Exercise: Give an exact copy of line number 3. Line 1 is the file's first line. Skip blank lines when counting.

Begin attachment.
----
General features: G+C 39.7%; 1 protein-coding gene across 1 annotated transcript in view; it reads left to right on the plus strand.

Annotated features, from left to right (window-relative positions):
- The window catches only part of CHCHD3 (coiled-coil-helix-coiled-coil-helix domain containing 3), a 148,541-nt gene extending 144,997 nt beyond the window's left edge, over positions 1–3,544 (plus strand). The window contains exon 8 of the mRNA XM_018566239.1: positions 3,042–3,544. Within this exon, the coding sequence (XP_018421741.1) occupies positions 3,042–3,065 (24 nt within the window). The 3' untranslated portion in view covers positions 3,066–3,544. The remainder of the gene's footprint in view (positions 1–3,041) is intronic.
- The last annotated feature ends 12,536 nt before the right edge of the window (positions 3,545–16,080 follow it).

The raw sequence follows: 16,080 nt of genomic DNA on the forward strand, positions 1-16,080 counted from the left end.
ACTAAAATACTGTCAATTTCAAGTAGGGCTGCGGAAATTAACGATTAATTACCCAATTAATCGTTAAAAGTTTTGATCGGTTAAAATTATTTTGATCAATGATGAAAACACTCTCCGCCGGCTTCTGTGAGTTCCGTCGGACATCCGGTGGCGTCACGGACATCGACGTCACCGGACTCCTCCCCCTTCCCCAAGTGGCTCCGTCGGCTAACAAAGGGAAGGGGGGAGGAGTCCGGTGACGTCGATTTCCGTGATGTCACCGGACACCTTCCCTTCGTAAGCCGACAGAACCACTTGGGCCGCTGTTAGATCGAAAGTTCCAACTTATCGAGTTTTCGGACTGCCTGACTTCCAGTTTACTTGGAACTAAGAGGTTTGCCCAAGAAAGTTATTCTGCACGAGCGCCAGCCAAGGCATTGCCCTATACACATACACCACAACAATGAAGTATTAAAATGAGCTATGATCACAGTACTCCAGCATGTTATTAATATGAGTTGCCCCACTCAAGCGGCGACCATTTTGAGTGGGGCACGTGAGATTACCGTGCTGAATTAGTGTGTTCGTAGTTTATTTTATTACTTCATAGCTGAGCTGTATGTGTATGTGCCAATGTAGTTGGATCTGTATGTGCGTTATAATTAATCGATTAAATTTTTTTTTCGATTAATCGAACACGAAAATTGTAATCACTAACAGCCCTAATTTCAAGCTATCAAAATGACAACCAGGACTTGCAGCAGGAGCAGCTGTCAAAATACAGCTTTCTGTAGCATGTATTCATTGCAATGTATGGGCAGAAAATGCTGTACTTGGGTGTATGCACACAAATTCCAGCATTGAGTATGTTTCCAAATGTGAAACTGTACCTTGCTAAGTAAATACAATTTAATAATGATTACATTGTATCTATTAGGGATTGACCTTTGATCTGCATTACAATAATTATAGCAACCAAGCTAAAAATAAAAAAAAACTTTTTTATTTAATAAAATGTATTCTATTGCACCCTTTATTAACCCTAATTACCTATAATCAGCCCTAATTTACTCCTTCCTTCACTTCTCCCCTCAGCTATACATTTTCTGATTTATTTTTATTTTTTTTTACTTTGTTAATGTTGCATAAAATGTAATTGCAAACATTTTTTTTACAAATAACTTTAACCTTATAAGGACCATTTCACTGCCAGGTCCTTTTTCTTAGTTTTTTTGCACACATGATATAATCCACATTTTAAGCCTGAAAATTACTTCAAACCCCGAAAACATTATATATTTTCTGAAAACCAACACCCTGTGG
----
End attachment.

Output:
- The window catches only part of CHCHD3 (coiled-coil-helix-coiled-coil-helix domain containing 3), a 148,541-nt gene extending 144,997 nt beyond the window's left edge, over positions 1–3,544 (plus strand). The window contains exon 8 of the mRNA XM_018566239.1: positions 3,042–3,544. Within this exon, the coding sequence (XP_018421741.1) occupies positions 3,042–3,065 (24 nt within the window). The 3' untranslated portion in view covers positions 3,066–3,544. The remainder of the gene's footprint in view (positions 1–3,041) is intronic.